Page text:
Martina Furst (University of Graz)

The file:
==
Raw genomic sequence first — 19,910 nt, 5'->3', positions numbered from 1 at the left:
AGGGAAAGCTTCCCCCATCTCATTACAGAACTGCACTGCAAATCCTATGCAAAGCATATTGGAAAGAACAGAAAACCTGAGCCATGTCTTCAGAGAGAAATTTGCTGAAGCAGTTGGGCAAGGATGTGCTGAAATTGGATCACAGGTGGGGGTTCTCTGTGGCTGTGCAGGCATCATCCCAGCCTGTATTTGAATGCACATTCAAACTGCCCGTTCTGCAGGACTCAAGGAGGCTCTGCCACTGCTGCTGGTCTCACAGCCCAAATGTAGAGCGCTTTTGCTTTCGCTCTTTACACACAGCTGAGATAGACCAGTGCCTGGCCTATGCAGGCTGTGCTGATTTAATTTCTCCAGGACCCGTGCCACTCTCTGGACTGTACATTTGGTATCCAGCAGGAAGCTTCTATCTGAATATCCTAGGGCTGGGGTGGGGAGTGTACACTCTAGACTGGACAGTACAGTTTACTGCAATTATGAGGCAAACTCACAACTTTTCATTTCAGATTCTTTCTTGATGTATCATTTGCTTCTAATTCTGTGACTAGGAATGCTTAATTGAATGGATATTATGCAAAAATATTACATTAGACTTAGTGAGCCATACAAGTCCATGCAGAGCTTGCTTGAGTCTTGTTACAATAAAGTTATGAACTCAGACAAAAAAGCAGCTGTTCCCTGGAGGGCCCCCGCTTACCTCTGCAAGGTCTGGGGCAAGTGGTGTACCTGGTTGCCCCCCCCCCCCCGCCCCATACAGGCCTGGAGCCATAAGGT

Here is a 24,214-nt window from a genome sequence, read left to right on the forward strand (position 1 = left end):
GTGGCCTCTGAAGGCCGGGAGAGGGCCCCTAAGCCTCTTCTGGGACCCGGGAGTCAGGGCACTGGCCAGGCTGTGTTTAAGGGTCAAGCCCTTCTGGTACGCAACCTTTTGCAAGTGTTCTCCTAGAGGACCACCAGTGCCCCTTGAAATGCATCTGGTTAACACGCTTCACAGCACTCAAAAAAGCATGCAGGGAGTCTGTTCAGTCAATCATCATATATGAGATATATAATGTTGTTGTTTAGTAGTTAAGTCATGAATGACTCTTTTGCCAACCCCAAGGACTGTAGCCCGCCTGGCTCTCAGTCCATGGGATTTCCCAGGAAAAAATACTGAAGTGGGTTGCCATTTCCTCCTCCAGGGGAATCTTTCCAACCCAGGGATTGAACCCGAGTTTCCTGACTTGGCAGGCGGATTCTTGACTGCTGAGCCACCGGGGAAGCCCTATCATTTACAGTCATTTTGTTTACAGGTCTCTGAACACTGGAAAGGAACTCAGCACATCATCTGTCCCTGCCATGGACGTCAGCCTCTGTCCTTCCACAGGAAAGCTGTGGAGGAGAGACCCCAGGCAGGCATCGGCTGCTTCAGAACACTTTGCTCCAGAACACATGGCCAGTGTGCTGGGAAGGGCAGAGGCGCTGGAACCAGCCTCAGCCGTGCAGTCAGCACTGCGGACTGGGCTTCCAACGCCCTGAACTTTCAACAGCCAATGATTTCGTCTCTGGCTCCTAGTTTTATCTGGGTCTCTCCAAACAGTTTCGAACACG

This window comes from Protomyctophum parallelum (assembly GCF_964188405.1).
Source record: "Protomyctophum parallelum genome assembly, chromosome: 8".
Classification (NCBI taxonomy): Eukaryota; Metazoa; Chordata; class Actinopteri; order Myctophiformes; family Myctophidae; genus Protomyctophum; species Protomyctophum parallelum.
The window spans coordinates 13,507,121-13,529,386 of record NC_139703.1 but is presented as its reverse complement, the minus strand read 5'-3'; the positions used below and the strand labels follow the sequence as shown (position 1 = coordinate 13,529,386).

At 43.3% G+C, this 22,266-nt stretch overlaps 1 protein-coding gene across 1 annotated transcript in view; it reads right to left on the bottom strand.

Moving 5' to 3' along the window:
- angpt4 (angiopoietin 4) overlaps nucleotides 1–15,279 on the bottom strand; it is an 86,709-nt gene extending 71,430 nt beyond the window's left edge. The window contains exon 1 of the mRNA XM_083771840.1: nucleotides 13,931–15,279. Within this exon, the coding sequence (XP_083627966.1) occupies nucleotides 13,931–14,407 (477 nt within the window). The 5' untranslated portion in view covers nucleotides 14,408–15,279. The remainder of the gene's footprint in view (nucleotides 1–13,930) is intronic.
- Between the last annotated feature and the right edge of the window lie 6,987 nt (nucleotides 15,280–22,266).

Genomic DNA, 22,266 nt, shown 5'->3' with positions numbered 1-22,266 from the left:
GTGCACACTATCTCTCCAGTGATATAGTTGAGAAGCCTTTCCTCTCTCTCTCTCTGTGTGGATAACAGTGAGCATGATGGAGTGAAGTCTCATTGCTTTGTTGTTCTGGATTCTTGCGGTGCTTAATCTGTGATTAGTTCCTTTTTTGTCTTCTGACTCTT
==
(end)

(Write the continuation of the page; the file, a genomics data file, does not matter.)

Abstract: On a popular view of perceptual justification, perceptual experiences provide prima facie justification for beliefs based upon them. This view, labelled phenomenal conservatism, is challenged by cases in which the experience has a bad basis. To explain the bad basis cases, some philosophers (e.g., Siegel 2017, McGrath 2013) develop anetiologically restricted conservatism. However, these accounts depart from the key tenets of phenomenal conservatism that etiology does not matter for an experience´s justificatory power. This motivates the search for a novel theory that explains the bad cases while staying true to the spirit of phenomenal conservatism. In this talk, I propose a novel version of a restricted conservatism that meets the desideratum of explaining the bad cases by focusing on intrinsic features of the experience, rather than on their etiology. I proceed as follows:  Firstly, I provide an example of the bad case, namely a perceptual experience that has been shaped by racist prejudice. Secondly, I analyze the overall phenomenology of the target experiences in detail and I show that in the bad cases, the target experiences exhibit a mismatching overall phenomenology. Thirdly, I argue that phenomenal mismatch provides internal phenomenal defeat which explains why the target experience is epistemically deficient. I conclude that the resulting view, aphenomenally restricted conservatism, has the advantage of explaining the bad basis cases while staying true to the spirit of phenomenal conservatism.